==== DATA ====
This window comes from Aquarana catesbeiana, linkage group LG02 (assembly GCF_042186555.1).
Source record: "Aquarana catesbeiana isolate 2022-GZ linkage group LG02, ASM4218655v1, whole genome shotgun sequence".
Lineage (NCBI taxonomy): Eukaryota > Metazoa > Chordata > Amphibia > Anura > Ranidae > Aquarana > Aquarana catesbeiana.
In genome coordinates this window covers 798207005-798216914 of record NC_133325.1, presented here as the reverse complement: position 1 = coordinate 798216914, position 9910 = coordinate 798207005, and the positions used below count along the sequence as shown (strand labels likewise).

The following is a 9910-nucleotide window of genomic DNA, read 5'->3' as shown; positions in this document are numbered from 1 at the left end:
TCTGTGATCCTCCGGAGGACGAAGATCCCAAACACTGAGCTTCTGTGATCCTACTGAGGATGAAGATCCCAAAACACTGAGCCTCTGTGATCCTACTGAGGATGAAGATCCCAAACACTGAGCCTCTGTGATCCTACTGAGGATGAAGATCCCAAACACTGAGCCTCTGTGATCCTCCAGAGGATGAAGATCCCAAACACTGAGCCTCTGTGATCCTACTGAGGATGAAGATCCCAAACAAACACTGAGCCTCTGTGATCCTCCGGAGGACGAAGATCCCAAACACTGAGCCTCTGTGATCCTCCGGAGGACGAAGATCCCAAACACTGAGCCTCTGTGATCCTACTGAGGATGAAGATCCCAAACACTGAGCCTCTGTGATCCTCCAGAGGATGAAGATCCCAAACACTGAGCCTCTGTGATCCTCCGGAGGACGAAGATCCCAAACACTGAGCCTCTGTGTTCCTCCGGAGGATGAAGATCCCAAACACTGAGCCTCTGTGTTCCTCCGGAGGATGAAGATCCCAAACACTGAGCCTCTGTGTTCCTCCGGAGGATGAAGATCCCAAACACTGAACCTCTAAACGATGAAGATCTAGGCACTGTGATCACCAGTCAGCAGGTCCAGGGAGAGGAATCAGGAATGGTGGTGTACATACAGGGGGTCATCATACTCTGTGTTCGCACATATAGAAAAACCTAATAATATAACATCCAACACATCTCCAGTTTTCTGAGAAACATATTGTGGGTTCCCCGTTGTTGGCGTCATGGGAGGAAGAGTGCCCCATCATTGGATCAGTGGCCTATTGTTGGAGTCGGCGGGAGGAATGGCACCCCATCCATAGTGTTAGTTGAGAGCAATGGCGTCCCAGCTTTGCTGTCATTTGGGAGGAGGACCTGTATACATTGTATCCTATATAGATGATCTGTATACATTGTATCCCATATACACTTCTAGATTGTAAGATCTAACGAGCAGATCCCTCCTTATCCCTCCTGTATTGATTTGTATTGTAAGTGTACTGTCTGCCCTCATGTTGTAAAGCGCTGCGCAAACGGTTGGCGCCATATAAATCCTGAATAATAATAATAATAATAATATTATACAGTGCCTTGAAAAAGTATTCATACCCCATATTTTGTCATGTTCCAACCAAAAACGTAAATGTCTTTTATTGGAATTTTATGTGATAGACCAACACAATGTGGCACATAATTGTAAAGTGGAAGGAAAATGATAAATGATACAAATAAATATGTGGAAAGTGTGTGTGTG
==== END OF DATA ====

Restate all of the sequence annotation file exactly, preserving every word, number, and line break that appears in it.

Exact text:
This window comes from Aquarana catesbeiana, linkage group LG02 (assembly GCF_042186555.1).
Source record: "Aquarana catesbeiana isolate 2022-GZ linkage group LG02, ASM4218655v1, whole genome shotgun sequence".
Lineage (NCBI taxonomy): Eukaryota > Metazoa > Chordata > Amphibia > Anura > Ranidae > Aquarana > Aquarana catesbeiana.
In genome coordinates this window covers 798207005-798216914 of record NC_133325.1, presented here as the reverse complement: position 1 = coordinate 798216914, position 9910 = coordinate 798207005, and the positions used below count along the sequence as shown (strand labels likewise).

The following is a 9910-nucleotide window of genomic DNA, read 5'->3' as shown; positions in this document are numbered from 1 at the left end:
TCTGTGATCCTCCGGAGGACGAAGATCCCAAACACTGAGCTTCTGTGATCCTACTGAGGATGAAGATCCCAAAACACTGAGCCTCTGTGATCCTACTGAGGATGAAGATCCCAAACACTGAGCCTCTGTGATCCTACTGAGGATGAAGATCCCAAACACTGAGCCTCTGTGATCCTCCAGAGGATGAAGATCCCAAACACTGAGCCTCTGTGATCCTACTGAGGATGAAGATCCCAAACAAACACTGAGCCTCTGTGATCCTCCGGAGGACGAAGATCCCAAACACTGAGCCTCTGTGATCCTCCGGAGGACGAAGATCCCAAACACTGAGCCTCTGTGATCCTACTGAGGATGAAGATCCCAAACACTGAGCCTCTGTGATCCTCCAGAGGATGAAGATCCCAAACACTGAGCCTCTGTGATCCTCCGGAGGACGAAGATCCCAAACACTGAGCCTCTGTGTTCCTCCGGAGGATGAAGATCCCAAACACTGAGCCTCTGTGTTCCTCCGGAGGATGAAGATCCCAAACACTGAGCCTCTGTGTTCCTCCGGAGGATGAAGATCCCAAACACTGAACCTCTAAACGATGAAGATCTAGGCACTGTGATCACCAGTCAGCAGGTCCAGGGAGAGGAATCAGGAATGGTGGTGTACATACAGGGGGTCATCATACTCTGTGTTCGCACATATAGAAAAACCTAATAATATAACATCCAACACATCTCCAGTTTTCTGAGAAACATATTGTGGGTTCCCCGTTGTTGGCGTCATGGGAGGAAGAGTGCCCCATCATTGGATCAGTGGCCTATTGTTGGAGTCGGCGGGAGGAATGGCACCCCATCCATAGTGTTAGTTGAGAGCAATGGCGTCCCAGCTTTGCTGTCATTTGGGAGGAGGACCTGTATACATTGTATCCTATATAGATGATCTGTATACATTGTATCCCATATACACTTCTAGATTGTAAGATCTAACGAGCAGATCCCTCCTTATCCCTCCTGTATTGATTTGTATTGTAAGTGTACTGTCTGCCCTCATGTTGTAAAGCGCTGCGCAAACGGTTGGCGCCATATAAATCCTGAATAATAATAATAATAATAATATTATACAGTGCCTTGAAAAAGTATTCATACCCCATATTTTGTCATGTTCCAACCAAAAACGTAAATGTCTTTTATTGGAATTTTATGTGATAGACCAACACAATGTGGCACATAATTGTAAAGTGGAAGGAAAATGATAAATGATACAAATAAATATGTGGAAAGTGTGTGTGTG